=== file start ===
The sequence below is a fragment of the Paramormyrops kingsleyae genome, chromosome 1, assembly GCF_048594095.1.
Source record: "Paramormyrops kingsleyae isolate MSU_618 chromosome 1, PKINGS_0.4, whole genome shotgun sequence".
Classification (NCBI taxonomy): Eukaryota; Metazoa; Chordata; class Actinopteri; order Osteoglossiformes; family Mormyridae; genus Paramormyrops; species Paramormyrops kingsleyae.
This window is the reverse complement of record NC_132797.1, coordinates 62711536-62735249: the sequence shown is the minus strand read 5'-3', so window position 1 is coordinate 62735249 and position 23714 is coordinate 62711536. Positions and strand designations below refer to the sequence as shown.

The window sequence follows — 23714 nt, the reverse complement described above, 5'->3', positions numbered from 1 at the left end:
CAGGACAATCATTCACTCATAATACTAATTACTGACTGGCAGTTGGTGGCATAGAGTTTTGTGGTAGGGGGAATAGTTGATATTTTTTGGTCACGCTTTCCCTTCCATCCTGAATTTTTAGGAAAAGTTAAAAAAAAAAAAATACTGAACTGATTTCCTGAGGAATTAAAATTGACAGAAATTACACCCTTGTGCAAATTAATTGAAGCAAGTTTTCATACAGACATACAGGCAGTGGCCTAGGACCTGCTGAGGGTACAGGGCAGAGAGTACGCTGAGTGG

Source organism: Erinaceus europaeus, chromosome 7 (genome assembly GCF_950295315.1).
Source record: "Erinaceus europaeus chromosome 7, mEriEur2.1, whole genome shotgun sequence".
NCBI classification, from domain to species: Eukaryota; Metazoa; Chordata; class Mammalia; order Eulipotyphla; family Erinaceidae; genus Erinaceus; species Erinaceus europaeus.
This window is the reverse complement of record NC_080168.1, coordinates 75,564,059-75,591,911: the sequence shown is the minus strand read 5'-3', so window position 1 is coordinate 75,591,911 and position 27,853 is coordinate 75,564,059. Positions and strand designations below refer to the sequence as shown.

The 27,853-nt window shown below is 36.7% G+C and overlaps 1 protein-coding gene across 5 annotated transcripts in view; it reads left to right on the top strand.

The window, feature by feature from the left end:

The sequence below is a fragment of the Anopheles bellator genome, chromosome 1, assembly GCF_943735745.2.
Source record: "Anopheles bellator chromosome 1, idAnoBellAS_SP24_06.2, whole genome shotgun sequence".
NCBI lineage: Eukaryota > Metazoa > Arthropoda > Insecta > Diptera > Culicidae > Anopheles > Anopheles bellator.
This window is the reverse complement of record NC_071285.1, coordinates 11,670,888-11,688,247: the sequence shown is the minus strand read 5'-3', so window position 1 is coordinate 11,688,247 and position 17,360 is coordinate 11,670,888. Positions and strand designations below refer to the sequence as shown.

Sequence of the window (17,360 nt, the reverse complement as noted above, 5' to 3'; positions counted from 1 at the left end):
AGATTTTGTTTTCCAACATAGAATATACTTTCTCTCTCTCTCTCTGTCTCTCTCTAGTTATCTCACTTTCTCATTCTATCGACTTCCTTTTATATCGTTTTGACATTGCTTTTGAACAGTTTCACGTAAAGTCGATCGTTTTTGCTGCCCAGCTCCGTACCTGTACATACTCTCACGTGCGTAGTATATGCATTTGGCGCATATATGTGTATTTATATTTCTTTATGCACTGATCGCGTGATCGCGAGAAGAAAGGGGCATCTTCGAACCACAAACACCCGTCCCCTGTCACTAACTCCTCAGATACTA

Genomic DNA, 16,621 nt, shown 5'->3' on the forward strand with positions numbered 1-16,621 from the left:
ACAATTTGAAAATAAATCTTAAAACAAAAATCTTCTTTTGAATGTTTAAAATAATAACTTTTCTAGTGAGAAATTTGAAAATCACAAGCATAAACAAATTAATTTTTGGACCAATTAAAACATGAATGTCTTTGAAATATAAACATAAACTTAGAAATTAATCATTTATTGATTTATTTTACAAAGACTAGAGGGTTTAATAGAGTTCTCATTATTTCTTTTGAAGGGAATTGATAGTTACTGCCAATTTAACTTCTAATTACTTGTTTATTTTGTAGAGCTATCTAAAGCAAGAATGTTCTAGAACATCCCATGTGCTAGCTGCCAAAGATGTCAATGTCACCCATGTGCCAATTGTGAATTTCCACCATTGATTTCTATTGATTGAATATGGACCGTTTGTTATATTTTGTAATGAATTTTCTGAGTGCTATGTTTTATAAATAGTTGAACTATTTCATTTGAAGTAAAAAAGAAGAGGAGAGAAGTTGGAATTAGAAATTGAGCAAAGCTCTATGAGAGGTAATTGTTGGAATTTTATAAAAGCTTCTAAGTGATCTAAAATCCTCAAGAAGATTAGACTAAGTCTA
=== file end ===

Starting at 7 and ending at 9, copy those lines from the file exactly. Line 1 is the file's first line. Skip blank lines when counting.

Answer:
Source organism: Erinaceus europaeus, chromosome 7 (genome assembly GCF_950295315.1).
Source record: "Erinaceus europaeus chromosome 7, mEriEur2.1, whole genome shotgun sequence".
NCBI classification, from domain to species: Eukaryota; Metazoa; Chordata; class Mammalia; order Eulipotyphla; family Erinaceidae; genus Erinaceus; species Erinaceus europaeus.